Still Substantial Risk in Credit Card Investments

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 |  Includes: AXP, COF, MA, V
by: Zachary Scheidt

Credit card companies are breaking down - and this may be the beginning of the next “shoe to fall.” Oh sure, I understand that Capital One Financial (NYSE:COF) and American Express (NYSE:AXP) are already long gone. I’m not talking about those companies. No I’m looking at the transaction processing companies - primarily Visa Inc. (NYSE:V) and MasterCard (NYSE:MA) who actually benefit by taking a small fee for every transaction using their networks. Now up to this point, the stocks have been hit, but not so much worse than the average blue chip company. Investors simply don’t see the risk at this point. Both companies are cash flow positive, both have an established base of clients and international opportunities. Both are forecasting earnings growth and both stocks enjoy a relatively healthy multiple.

I’m not going to tell you I think Visa or MasterCard are going to go belly up. The situation just isn’t that dire. But I do think investors will be surprised at how sharply these companies can drop in the coming quarter or two. See, the “healthy multiple” is actually a testament to the confidence that investors have in the future growth of the companies. You’ll pay 20 times earnings if you expect those earnings to grow quickly.

But credit (and debit) card transactions just aren’t going to have the same growth trajectory they have enjoyed for the last several years. And if this growth is called into question, investors could quickly re-value the stocks to multiples of 15, 10 or even 8. If Visa began trading at 8 times earnings it would be a 64% drop!

There was a very informative opinion piece in the WSJ yesterday that outlined some of the issues facing credit card lending, the companies who offer the credit, and consumers who rely on credit. As the economy continues to contract, lenders are looking at their exposure and quickly realizing that outstanding credit lines can be a big risk.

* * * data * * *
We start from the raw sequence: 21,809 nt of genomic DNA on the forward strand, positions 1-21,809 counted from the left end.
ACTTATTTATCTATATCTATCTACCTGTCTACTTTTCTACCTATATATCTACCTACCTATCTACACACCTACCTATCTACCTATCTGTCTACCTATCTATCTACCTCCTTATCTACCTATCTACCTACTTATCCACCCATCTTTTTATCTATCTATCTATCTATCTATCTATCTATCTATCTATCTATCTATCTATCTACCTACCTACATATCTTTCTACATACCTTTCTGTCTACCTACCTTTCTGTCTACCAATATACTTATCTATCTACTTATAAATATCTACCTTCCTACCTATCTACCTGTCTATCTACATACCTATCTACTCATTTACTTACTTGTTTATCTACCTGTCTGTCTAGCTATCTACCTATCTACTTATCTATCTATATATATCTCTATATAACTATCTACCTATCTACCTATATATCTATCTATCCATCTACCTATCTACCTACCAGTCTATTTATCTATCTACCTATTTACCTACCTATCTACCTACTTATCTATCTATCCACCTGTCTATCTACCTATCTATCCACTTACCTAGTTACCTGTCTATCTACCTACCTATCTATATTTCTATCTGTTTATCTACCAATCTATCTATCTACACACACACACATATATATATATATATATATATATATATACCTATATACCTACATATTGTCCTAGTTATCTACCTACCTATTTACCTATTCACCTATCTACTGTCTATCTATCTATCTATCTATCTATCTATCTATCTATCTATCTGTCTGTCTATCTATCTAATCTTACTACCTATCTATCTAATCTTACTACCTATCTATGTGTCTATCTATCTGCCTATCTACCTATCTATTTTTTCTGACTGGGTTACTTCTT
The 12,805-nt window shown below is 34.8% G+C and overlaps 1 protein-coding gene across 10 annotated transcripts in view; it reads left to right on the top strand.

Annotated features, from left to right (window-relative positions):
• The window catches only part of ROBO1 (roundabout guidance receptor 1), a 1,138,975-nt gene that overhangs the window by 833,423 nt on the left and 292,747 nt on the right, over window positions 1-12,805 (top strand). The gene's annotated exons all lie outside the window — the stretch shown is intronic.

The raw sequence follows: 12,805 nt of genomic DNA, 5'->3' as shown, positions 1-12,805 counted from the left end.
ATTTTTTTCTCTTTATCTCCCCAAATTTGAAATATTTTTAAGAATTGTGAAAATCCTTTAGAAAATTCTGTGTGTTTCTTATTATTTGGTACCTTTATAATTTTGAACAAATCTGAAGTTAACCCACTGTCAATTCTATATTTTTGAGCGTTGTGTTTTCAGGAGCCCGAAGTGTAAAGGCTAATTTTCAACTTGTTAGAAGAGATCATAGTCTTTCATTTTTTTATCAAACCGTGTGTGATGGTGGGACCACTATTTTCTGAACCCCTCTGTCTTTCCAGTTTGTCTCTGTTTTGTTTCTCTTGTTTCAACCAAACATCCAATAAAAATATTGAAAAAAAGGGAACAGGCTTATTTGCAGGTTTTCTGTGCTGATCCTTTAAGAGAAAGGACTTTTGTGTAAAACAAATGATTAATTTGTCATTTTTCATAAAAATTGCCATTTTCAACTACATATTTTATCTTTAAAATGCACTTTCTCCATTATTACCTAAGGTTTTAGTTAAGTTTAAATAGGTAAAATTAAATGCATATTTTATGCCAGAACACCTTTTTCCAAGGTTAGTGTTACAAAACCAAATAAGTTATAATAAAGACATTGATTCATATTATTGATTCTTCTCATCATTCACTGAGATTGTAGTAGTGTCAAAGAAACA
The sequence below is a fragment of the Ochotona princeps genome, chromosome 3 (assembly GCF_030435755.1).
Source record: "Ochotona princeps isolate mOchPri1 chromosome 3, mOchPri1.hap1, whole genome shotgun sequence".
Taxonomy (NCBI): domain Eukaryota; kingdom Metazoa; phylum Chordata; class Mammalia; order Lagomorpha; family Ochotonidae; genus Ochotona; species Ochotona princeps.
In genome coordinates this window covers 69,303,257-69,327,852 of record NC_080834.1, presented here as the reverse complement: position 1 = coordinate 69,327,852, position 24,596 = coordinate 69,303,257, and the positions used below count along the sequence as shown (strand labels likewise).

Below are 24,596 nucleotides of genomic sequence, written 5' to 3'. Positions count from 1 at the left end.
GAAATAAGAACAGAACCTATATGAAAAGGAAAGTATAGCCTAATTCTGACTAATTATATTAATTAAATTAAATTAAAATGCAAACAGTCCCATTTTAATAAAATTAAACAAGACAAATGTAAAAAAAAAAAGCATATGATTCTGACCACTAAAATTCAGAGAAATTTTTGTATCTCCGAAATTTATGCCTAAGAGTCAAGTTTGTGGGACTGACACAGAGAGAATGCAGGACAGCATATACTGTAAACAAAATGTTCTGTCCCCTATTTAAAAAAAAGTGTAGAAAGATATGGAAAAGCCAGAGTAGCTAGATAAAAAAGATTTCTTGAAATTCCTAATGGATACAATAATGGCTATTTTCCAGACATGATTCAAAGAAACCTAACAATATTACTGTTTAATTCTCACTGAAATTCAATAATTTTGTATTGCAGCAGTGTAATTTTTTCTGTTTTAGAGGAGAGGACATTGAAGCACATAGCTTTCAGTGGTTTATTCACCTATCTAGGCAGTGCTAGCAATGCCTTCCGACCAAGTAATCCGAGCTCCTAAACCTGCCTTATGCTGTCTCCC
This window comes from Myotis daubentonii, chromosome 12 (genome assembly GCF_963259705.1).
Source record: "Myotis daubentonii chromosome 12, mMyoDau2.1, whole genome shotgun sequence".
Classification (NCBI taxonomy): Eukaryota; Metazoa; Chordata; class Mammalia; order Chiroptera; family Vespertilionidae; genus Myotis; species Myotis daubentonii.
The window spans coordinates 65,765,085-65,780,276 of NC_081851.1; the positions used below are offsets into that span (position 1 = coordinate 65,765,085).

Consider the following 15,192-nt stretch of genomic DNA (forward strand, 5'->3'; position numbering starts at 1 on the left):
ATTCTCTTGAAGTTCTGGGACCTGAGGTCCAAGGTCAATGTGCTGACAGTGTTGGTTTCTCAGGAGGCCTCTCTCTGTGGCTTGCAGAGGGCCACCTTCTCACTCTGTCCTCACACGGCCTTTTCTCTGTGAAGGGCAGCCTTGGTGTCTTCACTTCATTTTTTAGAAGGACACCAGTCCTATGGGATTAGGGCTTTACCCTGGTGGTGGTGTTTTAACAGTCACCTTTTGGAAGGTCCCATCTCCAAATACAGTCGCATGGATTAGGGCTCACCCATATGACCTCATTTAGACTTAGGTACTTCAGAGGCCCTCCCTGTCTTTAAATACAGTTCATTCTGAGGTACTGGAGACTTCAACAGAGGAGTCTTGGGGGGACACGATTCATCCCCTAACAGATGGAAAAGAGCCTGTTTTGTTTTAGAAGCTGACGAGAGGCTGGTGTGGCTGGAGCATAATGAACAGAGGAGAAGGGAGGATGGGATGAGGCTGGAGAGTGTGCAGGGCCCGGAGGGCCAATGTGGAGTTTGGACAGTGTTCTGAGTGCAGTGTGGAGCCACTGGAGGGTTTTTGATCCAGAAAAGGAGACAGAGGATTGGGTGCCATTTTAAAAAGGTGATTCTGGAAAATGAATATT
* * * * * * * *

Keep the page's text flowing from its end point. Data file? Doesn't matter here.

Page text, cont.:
Ms. Whitney states that there is currently about $5 trillion in credit card lines outstanding, and that about $800 billion is drawn upon. The available $4.2 trillion seems like it would afford considerable liquidity, but the author expects the available lines to decrease by $2 trillion by the end of the year, and by $2.7 trillion by the end of 2010. We are already seeing lenders cut back at a much more rapid pace than expected.

Part of the issue accelerating this trend is the fact that no lender wants to be left holding the last or largest receivable when a consumer goes under. So there is a race to reduce credit lines and re-price interest rates to encourage customers to pay off balances quickly. While this may help individual lenders, it has a striking effect on consumer confidence.

Many consumers look at their credit lines as a safety net. If something drastic happens, they can draw on that $10,000 credit line until they figure out how to deal with it. But if that line is cut, a prudent consumer will build another safety net (likely by socking away savings which is the wiser thing to do in the first place). This leads to less spending for a time and could further hurt the transaction processors.

I believe the consumer spending contraction is still in place and will carry out for several quarters to come. In my opinion the analyst expectations for Visa and MasterCard earnings are inflated. The stock prices also reflect optimism which leads to a dangerous situation in a bear market.

Revisions of earnings expectations coupled with shrinking price/earnings ratios on stocks have a multiplication effect on investors. Lending stocks have already discounted the risk and are not worth shorting. But I believe profits could be made shorting the transaction processing companies in the weeks and months ahead.

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Disclosure: Author has a short position in Visa.